Subject: I have found a DVD that I think you would enjoy
Actors: Liza Balkan, Jeremy Blackman, Jason Blicker, Hart Boykin, David Brown
Director: Jeremy Kagan
Genres: Drama, Television, African American Cinema
The tragic true story of three days of racial strife riots & murder in brooklyn between african-americans & hasidic jews during the summer of 1991. Sparked by the accidental death of a young child in a car accident the cit... more »
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NEVER THE TWAIN SHALL MEET...
Lawyeraau | Balmoral Castle | 06/28/2005
(3 out of 5 stars)
"In August of 1991, Gavin Cato, a black seven year old boy, was hit and killed by a car driven by a Hassidic man in the racially polarized neighborhood of Crown Heights, Brooklyn. Consequently, racial tensions bubbled over and riots broke out in that community over the incident, with looting and violence rampant. An Australian Hassidic man, having nothing to do with the car accident, was then stabbed to death in retaliation by Lemrick Nelson, a black man from the community. Animosity has always run high between Blacks and Hassidim in that Crown Heights community, the two groups that live side by side in Crown Heights, and it just took a tragic accident to have that cauldron of hatred bubble over into murder and mayhem.
This film is not about the incident that caused all hell to break loose. Based upon actual people and events, it is about the way that peacemakers in each of the two groups tried a joint grass roots approach to giving peace a chance. They reached out to male youths on both sides of the great divide. Their goal was to create cultural awareness and understanding through dialogue, music, and basketball games in hopes of bridging the chasm that existed between these two groups. Although the Hassidim and Blacks had lived side by side with each other for some time in Crown Heights, there was little mutual understanding and virtually no social interaction.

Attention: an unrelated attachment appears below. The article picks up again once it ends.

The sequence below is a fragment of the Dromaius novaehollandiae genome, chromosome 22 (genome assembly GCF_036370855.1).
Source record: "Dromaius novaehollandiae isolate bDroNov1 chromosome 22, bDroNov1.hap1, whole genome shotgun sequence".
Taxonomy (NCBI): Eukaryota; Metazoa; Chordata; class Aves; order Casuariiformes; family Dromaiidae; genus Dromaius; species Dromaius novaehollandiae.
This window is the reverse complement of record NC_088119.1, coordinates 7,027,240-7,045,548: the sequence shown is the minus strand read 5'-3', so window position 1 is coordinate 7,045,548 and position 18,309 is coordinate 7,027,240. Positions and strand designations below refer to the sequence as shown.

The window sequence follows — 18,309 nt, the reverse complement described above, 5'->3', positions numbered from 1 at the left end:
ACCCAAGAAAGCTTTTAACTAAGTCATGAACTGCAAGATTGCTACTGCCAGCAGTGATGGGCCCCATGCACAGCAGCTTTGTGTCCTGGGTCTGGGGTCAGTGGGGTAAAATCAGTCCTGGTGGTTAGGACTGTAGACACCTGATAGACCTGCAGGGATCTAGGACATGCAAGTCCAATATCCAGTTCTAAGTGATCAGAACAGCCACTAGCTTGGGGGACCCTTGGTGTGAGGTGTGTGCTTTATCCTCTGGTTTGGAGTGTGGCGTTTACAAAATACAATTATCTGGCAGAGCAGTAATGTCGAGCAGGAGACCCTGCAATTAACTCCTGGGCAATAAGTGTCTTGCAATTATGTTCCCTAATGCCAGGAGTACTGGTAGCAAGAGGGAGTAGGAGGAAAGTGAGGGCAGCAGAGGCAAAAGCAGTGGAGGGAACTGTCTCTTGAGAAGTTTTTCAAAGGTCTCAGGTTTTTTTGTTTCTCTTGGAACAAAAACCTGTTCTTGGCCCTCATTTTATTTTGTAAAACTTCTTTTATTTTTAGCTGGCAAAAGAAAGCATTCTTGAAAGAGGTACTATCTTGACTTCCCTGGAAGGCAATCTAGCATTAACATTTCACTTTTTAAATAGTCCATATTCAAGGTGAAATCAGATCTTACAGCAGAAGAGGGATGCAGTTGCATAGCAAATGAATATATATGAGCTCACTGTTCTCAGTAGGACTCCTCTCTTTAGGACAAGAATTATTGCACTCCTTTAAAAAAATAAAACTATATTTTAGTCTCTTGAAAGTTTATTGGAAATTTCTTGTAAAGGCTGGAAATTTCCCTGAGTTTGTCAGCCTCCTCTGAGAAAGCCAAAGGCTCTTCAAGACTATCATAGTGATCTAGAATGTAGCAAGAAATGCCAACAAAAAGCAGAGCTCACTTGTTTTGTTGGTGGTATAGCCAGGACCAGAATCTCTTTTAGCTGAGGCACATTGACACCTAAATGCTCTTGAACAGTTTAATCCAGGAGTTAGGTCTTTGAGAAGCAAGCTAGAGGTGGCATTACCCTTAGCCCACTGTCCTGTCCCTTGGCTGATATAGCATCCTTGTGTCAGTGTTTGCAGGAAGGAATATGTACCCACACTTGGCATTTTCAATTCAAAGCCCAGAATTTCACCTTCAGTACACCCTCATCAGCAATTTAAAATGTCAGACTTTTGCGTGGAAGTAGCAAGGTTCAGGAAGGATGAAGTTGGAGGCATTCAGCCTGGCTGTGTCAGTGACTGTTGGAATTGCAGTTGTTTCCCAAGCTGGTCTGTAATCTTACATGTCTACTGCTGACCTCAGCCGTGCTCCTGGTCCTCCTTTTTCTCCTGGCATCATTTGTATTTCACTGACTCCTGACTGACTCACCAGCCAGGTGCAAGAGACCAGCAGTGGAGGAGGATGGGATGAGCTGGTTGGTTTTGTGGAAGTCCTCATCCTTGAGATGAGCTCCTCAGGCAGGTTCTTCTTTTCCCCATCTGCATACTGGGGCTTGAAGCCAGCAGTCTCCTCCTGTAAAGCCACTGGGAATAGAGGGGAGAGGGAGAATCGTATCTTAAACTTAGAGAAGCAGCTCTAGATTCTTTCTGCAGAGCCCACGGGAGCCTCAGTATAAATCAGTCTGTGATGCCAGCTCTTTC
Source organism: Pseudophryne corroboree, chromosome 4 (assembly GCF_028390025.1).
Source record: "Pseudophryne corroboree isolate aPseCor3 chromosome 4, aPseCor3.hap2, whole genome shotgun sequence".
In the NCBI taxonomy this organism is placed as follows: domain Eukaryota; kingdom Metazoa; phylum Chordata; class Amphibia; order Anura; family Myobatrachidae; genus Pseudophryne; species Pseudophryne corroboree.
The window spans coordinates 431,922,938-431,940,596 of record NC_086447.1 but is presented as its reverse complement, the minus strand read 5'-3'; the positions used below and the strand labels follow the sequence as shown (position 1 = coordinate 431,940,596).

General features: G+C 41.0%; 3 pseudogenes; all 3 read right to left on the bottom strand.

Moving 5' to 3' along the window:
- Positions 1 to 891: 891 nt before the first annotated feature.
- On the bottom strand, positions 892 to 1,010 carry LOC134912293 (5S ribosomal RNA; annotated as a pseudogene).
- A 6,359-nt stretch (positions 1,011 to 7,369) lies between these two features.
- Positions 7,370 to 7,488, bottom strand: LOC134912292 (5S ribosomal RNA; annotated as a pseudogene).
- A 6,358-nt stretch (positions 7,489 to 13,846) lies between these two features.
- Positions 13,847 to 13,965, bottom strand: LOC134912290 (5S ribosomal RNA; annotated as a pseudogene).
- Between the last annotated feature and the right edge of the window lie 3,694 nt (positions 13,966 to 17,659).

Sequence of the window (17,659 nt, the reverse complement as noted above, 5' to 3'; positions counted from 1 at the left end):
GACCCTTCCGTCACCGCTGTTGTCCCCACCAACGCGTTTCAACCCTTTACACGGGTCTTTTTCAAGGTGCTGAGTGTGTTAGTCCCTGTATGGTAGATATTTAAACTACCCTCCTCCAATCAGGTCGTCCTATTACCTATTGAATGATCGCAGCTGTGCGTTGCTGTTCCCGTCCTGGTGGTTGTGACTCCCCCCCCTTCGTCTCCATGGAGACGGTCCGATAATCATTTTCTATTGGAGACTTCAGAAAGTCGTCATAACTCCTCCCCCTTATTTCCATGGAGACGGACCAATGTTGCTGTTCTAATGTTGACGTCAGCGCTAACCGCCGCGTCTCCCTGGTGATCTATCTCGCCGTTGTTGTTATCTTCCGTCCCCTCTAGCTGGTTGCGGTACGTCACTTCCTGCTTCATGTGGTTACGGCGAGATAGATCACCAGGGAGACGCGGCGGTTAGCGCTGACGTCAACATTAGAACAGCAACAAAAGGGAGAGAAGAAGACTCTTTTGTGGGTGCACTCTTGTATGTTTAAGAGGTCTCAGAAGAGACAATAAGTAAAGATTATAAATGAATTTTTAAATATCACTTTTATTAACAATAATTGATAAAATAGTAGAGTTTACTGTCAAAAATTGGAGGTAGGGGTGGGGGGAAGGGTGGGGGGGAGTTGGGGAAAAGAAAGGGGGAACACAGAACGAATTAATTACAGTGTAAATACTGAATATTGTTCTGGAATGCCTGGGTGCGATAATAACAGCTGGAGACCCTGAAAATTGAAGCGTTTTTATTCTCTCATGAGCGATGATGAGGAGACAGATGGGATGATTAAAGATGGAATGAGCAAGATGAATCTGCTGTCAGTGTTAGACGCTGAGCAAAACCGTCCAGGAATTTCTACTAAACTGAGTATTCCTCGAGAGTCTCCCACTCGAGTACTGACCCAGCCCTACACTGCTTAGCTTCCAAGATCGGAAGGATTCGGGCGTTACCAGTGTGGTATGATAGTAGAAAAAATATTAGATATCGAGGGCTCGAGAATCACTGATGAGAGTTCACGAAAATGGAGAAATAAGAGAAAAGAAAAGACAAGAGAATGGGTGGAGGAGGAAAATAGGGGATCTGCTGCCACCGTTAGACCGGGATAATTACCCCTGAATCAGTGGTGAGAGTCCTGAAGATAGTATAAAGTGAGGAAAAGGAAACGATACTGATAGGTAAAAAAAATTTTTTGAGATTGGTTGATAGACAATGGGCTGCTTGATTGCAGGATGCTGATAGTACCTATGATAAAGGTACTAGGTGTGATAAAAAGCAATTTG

David Lazerson (Howie Mandel), author of "Switchblades and Skullcaps" and a member of the Hassidic community, is contacted by an emissary of the renowned Rebbe Schneerson of the Lubavitcher sect and asked to reach out to the Black community in the spirit of reconciliation. He agrees and reaches out to local Black activist and youth counselor, Richard Green (Mario Van Peebles). They join forces to try and maintain the peace and bridge some understanding between the two groups. They establishe Project Cure, a group comprised of both Black and Hassidic male youths. The film focuses on two of those youths, TJ (De Quan Henderson) and Yudi (Jeremy Blackman), and after a rocky start, an unexpected friendship forms between them. While some progress was made by Project Cure, the reality of Crown Heights today is that never the twain shall meet.
This is not one of Showtime's best films. It is a self-conscious effort at best. Howie Mandel's performance is embarrassing, and the viewer can spot his fake beard a mile away. Mario Van Peebles, however, gives a good performance, as does De Quan Henderson. It is Jeremy Blackman, however, who gives the standout performance in this film. Unfortunately, Jeremy Kagan's heavy-handed direction results in a film so obviously preachy that it falls a bit flat, short of its intended mark."